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    I'm glad my oil changes aren't like that. Well, sort of. I have a cut down milk jug I use as a catch pan. Drain oil, prep new filter. Put plug back in, move pan under filter. Change filter, then the hard part, putting fresh oil in. I don't have a dedicated funnel, and the Buell oil fill is behind the passenger peg bracket. Even after I took the brackets off I still end up spilling some.
    [​IMG]
    #3
  4. BryonLewis

    BryonLewis Been here awhile

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    This past weekend was my first jump into motorcycle maintenance. I changed the oil on two bikes, suzukib b-king and vtx1800c. I also installed speed bleeders on all brakes and clutch valves, bled and replaced clutch/brake fluid in both bikes and replaced brake pads on the B-King. Took quite a while, biggest issue was the oil filters, I like the new K&N filters I got because they have a 17mm nut on the back which should make removal easier. I started at about 10:00 AM and ended everything around 3:30 PM. Now that I know what I'm doing I assume it will be quicker when I do it again.
    #4
  5. BanjoBoy

    BanjoBoy Been here awhile

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    [​IMG]

    I can chang mah oil in less time than it'd take me ta read post #1! :huh
    Don't know wut all the fuss is 'bout, it only takes a few minutes ta pull a drain plug, screw back in the drain plug, (With a new crush washer) un-screw the old filter, screw in the new one, and dump 4.3 quarts of oil in. :dunno Butt I usually let it drain fer 'bout an hr. :deal
    #5
  6. Wlfman

    Wlfman Long timer

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    Dang man. I changed the oil in my DRZ (takes three different size sockets) and the oil in my car in less time than all that :freaky
    #6
  7. tvpierce

    tvpierce Been here awhile

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    Get yourself a bottle of Techron. Dump the contents in your fuel tank. Then cut the bottom off the empty container.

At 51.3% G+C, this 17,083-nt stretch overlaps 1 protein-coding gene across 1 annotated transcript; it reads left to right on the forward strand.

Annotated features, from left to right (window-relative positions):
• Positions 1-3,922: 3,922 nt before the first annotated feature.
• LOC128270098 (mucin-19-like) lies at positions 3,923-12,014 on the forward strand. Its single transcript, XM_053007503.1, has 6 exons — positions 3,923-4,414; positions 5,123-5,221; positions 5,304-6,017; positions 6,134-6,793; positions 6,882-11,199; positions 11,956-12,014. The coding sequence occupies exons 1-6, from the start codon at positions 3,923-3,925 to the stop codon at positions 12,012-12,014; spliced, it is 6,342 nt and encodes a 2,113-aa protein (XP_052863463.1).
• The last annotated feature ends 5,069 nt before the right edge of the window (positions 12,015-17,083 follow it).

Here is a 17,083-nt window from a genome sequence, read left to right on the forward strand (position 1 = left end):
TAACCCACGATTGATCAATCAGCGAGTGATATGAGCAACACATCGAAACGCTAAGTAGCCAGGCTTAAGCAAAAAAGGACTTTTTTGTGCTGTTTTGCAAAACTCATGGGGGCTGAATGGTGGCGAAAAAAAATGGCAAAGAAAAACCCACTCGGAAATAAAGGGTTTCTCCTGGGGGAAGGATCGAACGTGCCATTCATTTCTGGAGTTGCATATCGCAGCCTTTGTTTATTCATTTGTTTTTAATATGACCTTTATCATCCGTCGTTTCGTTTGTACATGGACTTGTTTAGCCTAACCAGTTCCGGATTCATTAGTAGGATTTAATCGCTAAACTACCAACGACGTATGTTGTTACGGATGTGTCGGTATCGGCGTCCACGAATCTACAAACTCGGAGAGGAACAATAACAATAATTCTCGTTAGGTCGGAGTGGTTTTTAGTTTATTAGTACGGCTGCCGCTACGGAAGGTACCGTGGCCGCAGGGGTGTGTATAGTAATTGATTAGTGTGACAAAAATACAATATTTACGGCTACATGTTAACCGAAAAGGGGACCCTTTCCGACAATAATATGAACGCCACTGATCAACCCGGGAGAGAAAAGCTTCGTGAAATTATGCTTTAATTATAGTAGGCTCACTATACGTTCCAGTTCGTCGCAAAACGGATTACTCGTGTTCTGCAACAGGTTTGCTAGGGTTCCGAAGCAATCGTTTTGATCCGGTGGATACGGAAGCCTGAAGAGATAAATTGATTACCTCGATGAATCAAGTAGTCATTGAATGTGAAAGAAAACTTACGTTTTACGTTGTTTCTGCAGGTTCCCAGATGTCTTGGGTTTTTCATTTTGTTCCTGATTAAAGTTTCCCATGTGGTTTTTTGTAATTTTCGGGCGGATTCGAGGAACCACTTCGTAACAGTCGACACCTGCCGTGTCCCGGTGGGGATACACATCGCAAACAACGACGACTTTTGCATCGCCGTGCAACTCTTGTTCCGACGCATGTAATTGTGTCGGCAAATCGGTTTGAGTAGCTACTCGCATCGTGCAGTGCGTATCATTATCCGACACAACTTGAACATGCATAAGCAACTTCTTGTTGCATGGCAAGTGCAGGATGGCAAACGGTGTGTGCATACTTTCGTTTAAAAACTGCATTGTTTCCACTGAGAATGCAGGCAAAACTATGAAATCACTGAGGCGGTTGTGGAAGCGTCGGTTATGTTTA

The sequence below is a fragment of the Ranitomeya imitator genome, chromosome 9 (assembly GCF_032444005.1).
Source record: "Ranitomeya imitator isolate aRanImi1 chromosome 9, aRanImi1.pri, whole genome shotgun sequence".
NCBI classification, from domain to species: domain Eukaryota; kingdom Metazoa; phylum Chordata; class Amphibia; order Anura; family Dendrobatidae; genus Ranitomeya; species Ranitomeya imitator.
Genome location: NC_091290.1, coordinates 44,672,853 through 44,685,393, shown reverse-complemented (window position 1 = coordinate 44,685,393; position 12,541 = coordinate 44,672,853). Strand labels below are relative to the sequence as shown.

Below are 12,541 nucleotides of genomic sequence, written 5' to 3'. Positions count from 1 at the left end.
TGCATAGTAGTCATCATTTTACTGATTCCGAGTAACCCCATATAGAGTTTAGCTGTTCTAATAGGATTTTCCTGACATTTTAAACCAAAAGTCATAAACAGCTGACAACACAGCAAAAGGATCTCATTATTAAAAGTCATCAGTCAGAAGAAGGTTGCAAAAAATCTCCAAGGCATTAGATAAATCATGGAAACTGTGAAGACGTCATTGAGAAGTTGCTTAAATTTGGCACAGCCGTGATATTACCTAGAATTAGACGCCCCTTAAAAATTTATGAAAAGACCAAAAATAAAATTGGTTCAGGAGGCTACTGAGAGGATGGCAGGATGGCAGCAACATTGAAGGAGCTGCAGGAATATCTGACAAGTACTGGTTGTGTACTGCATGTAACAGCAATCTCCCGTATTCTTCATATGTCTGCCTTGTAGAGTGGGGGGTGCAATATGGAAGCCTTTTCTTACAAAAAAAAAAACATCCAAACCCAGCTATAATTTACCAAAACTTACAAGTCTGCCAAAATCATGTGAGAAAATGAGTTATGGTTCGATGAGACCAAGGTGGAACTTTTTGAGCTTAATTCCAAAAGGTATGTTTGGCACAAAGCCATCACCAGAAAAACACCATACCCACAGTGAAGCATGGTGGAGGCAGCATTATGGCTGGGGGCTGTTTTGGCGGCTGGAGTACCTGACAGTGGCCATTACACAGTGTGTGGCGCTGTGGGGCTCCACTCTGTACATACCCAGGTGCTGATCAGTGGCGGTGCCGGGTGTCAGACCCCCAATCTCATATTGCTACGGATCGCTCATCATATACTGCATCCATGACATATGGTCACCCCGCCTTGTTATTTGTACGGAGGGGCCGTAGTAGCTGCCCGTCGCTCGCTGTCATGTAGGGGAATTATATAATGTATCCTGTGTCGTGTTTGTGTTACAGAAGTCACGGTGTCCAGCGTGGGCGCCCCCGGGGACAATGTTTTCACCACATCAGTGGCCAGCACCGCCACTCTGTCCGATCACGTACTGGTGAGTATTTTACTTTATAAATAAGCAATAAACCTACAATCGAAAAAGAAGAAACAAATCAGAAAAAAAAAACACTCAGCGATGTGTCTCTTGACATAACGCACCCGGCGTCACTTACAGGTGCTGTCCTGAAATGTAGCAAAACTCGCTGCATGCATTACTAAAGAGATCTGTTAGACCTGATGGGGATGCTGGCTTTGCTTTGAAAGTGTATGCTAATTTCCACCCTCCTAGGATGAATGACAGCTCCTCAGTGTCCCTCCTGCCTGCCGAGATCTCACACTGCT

The long, thin neck allow it to fit perfectly in the oil fill hole -- in fact, it supports itself in there so you don't even have to hold it.

    Makes the ideal oil funnel for just about every bike. It's worked for me on several Hondas, a Kawasaki, and a BMW.

    You're welcome. :D
    #7
  8. Bill Harris

    Bill Harris Confirmed Curmudgeon

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    The most time-consuming part of the oil change is the ride to get the oil hot enough for the change. That can sometimes take ALL DAY. :rofl

    --Bill
    #8
  9. mikem9

    mikem9 Wanderer

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    Ha! good one. True.
    #9
  10. urbanXJ

    urbanXJ Long timer

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    Next time I wouldn't bother with the gloves.

    Glad your proud of your son.
    #10
  11. GI_JO_NATHAN

    GI_JO_NATHAN Long timer

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    lol
    Nice one OP.

    Reminds me of something I read years ago, about an old guy trying to figure out why he can't get anything done, or something like that.

    Edit: Sorry it's a long read.

    Recently, I was diagnosed with A.A.A.D.D.
    Age Activated Attention Deficit Disorder.
    This is how it manifests:

    I decided to wash my car. As I start toward the garage, I notice that there is mail on the hall table. I decide to go through the mail before I wash the car. I lay my car keys down on the table, put the junk mail in the trashcan under the table, and notice that the trashcan is full.

    So, I decide to put the bills back on the table and take out the trash first. But then I think, since I'm going to be near the mailbox when I take out the trash anyway, I may as well pay the bills first.

    I take my checkbook off the table, and see that there is only one check left. My extra checks are in my desk in the study, so I go to my desk where I find the bottle of coke that I had been drinking.

    I'm going to look for my checks, but first I need to push the coke aside so that I don't accidentally knock it over. I see that the coke is getting warm, and I decide I should put it in the refrigerator to keep it cold.

    As I head toward the kitchen with the coke, a vase of flowers on the counter catches my eye--they need to be watered. I set the coke down on the counter, and I discover my reading glasses that I've been searching for all morning.